• Lipogenesis is the formation of triglycerides (fat) when ATP and glucose levels are high.
  • Lipolysis is the breakdown of triglycerides into glycerol and fatty acids.
  • Triglycerides are routinely oxidized for energy (ATP).
  • Beta oxidation is the breakdown of fatty acids to produce ATP in the mitochondria.

Protein Metabolism

  • When dietary protein is in excess, amino acids are oxidized for energy or converted into fat for storage.
  • There are three interconvertible pools of nutrients: amino acids, carbohydrates, and fats.

Lipoproteins

  • There are four types of lipoproteins: HDLs, LDLs, VLDLs, and chylomicrons.
  • HDLs have the highest protein content and are thought to protect against heart attack.
  • LDLs are cholesterol-rich and high levels increase the risk of heart attack.

Plasma Cholesterol Levels

  • Saturated fatty acids are solid fats that stimulate liver synthesis of cholesterol and inhibit cholesterol excretion.
  • Unsaturated fatty acids are liquid fats that enhance cholesterol excretion.
  • Trans fats are found in processed foods and are more harmful to the heart and blood vessels than saturated fats.

Energy Balance

  • Heat energy is produced by the body and cannot be used to do work.
  • Heat energy warms the tissues and blood, helps maintain homeostatic body temperature, and allows metabolic reactions to occur efficiently.

Obesity

  • Obesity is a condition where the body has an excess amount of fat.
  • Body mass index (BMI) is used to determine whether a person is overweight or obese.
  • Obesity is associated with a higher incidence of atherosclerosis, diabetes mellitus, hypertension, heart disease, and osteoarthritis.

Metabolic Rate

  • Basal metabolic rate (BMR) is the energy required by the body to perform its most essential activities.
  • Thyroxine is the most important hormone affecting BMR.
  • Factors that influence BMR include the ratio of body surface area to volume, age, temperature, and stress.

Regulation of Body Temperature

  • Body temperature is regulated by the balance between heat production and heat loss.
  • At rest, the liver, heart, brain, kidneys, and endocrine organs generate most heat.
  • During exercise, heat production from skeletal muscles increases dramatically.

Homeostatic Imbalance

  • Hyperthermia is a condition where the body temperature is elevated, depressing the hypothalamus.

  • Hypothermia is a condition where the body temperature is low, and vital signs decrease.

  • Fever is a controlled hyperthermia caused by infection, cancer, allergies, or CNS injuries.### Vitamins and Minerals

  • Fat-soluble vitamins A, D, E, and K are absorbed with lipid digestion products and stored in the body, except for vitamin K

  • Vitamins A, C, and E act as antioxidants

  • Minerals are required in moderate amounts, including calcium, phosphorus, potassium, sulfur, sodium, chloride, and magnesium

  • Minerals work with nutrients to ensure proper body functioning

  • Uptake and excretion of minerals must be balanced to prevent toxic overload

  • Examples of minerals and their functions:

    • Calcium, phosphorus, and magnesium salts harden bone
    • Iron is essential for oxygen binding to hemoglobin
    • Iodine is necessary for thyroid hormone synthesis
    • Sodium and chloride are major electrolytes in the blood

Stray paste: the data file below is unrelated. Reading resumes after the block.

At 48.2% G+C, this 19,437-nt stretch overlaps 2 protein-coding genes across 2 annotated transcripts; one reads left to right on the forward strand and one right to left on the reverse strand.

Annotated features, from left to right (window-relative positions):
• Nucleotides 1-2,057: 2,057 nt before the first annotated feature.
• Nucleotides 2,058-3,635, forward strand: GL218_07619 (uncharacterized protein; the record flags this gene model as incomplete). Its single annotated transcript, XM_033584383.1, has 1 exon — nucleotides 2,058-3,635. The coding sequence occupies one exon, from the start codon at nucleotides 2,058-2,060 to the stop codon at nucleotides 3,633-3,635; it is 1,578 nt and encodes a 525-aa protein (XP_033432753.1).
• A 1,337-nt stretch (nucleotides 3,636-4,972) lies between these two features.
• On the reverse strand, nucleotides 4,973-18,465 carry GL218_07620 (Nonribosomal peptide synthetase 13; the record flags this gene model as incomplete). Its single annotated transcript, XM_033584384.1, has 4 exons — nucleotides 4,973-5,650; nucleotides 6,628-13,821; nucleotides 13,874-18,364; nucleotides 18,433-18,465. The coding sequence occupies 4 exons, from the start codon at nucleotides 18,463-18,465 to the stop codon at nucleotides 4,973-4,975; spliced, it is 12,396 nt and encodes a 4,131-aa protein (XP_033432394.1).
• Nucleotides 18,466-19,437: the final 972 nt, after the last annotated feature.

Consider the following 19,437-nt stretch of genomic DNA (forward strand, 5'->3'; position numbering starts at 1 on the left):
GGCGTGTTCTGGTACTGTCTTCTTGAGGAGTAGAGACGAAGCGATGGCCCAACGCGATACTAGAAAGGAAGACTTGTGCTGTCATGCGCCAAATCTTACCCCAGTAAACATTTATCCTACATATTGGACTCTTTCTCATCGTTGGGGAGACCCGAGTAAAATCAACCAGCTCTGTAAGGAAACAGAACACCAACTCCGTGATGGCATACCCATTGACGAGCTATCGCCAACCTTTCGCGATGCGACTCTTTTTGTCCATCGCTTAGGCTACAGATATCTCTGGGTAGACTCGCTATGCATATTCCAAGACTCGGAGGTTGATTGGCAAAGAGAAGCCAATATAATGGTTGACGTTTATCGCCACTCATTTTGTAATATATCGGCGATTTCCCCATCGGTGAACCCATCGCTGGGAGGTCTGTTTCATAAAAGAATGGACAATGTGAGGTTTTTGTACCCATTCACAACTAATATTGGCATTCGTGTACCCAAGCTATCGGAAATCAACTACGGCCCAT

Metabolism

  • Metabolism involves biochemical reactions inside cells involving nutrients
  • There are two types of metabolic reactions:
    • Anabolism: synthesis of large molecules from small ones
    • Catabolism: hydrolysis of complex structures to simpler ones
  • Cellular respiration: catabolism of food fuels and capture of energy to form ATP in cells
  • Stages of metabolism:
    1. Digestion, absorption, and transport to tissues
    2. Cellular processing (in cytoplasm): synthesis of lipids, proteins, and glycogen, or catabolism (glycolysis) into intermediates
    3. Oxidative (mitochondrial) breakdown of intermediates into CO2, water, and ATP

Cellular Respiration

  • Oxidation of glucose: C6H12O6 + 6O2 → 6H2O + 6CO2 + 36 ATP + heat
  • Glucose is catabolized in three pathways:
    1. Glycolysis: catabolic reaction based on the conversion of glucose into two molecules of pyruvic acid
    2. Krebs cycle: occurs in the mitochondrial matrix, uses the 2 pyruvic acids from glycolysis
    3. Electron transport chain and oxidative phosphorylation: occurs on the inner mitochondrial membrane, utilizes hydrogen atoms from NADH + H+ and FADH2 from glycolysis and Krebs cycle

Glycolysis

  • Glycolysis is a catabolic reaction that converts glucose into two molecules of pyruvic acid
  • Anaerobic process that occurs in the cytoplasm
  • Final products of glycolysis:
    • 2 pyruvic acid
    • 2 NADH + H+
    • Net gain of 2 ATP
  • If O2 is not readily available, pyruvic acid is converted to lactic acid
  • If O2 is readily available, pyruvic acid enters aerobic pathways

Krebs Cycle

  • The Krebs cycle occurs in the mitochondrial matrix
  • Does not directly use O2
  • Utilizes the 2 pyruvic acids from glycolysis
  • Products of the Krebs cycle:
    • 3 NADH + H+
    • 1 FADH2
    • 2 CO2
    • 1 ATP

Electron Transport Chain and Oxidative Phosphorylation

  • Occurs on the inner mitochondrial membrane
  • Utilizes the hydrogen atoms from NADH + H+ and FADH2 from glycolysis and Krebs cycle
  • Products of oxidative phosphorylation:
    • About 28 ATP

Learn about the importance of fat-soluble vitamins and minerals in the human body. Understand how they are absorbed, stored, and utilized to ensure proper bodily functions. Discover the role of antioxidants and the balance required to prevent toxic overload.